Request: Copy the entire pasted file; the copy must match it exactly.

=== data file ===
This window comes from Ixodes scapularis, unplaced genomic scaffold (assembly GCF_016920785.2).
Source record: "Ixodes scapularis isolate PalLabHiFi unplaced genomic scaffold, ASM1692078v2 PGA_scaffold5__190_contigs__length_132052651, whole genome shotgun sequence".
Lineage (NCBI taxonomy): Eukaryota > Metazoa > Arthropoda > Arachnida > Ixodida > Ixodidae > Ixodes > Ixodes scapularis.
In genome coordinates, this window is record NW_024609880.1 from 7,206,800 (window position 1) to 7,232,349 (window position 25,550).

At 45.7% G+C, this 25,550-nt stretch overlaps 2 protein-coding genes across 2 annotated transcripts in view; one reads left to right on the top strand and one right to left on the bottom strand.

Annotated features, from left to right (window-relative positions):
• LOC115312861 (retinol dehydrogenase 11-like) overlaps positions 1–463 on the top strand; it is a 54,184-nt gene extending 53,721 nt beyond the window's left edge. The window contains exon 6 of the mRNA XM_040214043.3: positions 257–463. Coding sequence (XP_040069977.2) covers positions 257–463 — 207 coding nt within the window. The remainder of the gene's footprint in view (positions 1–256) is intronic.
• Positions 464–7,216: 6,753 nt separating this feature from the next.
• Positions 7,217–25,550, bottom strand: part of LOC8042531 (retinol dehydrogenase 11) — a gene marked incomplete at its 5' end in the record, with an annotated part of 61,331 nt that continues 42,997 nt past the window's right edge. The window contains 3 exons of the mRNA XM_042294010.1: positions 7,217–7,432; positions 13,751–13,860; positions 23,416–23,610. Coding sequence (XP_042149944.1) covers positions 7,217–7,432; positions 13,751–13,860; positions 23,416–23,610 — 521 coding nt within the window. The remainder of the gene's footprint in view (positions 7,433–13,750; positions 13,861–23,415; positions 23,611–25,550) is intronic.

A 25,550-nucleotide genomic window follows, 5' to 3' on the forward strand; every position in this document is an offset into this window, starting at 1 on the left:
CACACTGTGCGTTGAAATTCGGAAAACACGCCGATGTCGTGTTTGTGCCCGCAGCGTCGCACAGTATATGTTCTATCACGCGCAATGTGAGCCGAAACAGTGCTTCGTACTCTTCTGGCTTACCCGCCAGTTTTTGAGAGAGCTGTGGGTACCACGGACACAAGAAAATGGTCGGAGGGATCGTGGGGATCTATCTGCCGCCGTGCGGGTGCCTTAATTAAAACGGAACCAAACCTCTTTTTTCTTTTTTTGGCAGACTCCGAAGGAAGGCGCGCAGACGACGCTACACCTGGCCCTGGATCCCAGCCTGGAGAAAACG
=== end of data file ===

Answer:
This window comes from Ixodes scapularis, unplaced genomic scaffold (assembly GCF_016920785.2).
Source record: "Ixodes scapularis isolate PalLabHiFi unplaced genomic scaffold, ASM1692078v2 PGA_scaffold5__190_contigs__length_132052651, whole genome shotgun sequence".
Lineage (NCBI taxonomy): Eukaryota > Metazoa > Arthropoda > Arachnida > Ixodida > Ixodidae > Ixodes > Ixodes scapularis.
In genome coordinates, this window is record NW_024609880.1 from 7,206,800 (window position 1) to 7,232,349 (window position 25,550).

At 45.7% G+C, this 25,550-nt stretch overlaps 2 protein-coding genes across 2 annotated transcripts in view; one reads left to right on the top strand and one right to left on the bottom strand.

Annotated features, from left to right (window-relative positions):
• LOC115312861 (retinol dehydrogenase 11-like) overlaps positions 1–463 on the top strand; it is a 54,184-nt gene extending 53,721 nt beyond the window's left edge. The window contains exon 6 of the mRNA XM_040214043.3: positions 257–463. Coding sequence (XP_040069977.2) covers positions 257–463 — 207 coding nt within the window. The remainder of the gene's footprint in view (positions 1–256) is intronic.
• Positions 464–7,216: 6,753 nt separating this feature from the next.
• Positions 7,217–25,550, bottom strand: part of LOC8042531 (retinol dehydrogenase 11) — a gene marked incomplete at its 5' end in the record, with an annotated part of 61,331 nt that continues 42,997 nt past the window's right edge. The window contains 3 exons of the mRNA XM_042294010.1: positions 7,217–7,432; positions 13,751–13,860; positions 23,416–23,610. Coding sequence (XP_042149944.1) covers positions 7,217–7,432; positions 13,751–13,860; positions 23,416–23,610 — 521 coding nt within the window. The remainder of the gene's footprint in view (positions 7,433–13,750; positions 13,861–23,415; positions 23,611–25,550) is intronic.

A 25,550-nucleotide genomic window follows, 5' to 3' on the forward strand; every position in this document is an offset into this window, starting at 1 on the left:
CACACTGTGCGTTGAAATTCGGAAAACACGCCGATGTCGTGTTTGTGCCCGCAGCGTCGCACAGTATATGTTCTATCACGCGCAATGTGAGCCGAAACAGTGCTTCGTACTCTTCTGGCTTACCCGCCAGTTTTTGAGAGAGCTGTGGGTACCACGGACACAAGAAAATGGTCGGAGGGATCGTGGGGATCTATCTGCCGCCGTGCGGGTGCCTTAATTAAAACGGAACCAAACCTCTTTTTTCTTTTTTTGGCAGACTCCGAAGGAAGGCGCGCAGACGACGCTACACCTGGCCCTGGATCCCAGCCTGGAGAAAACG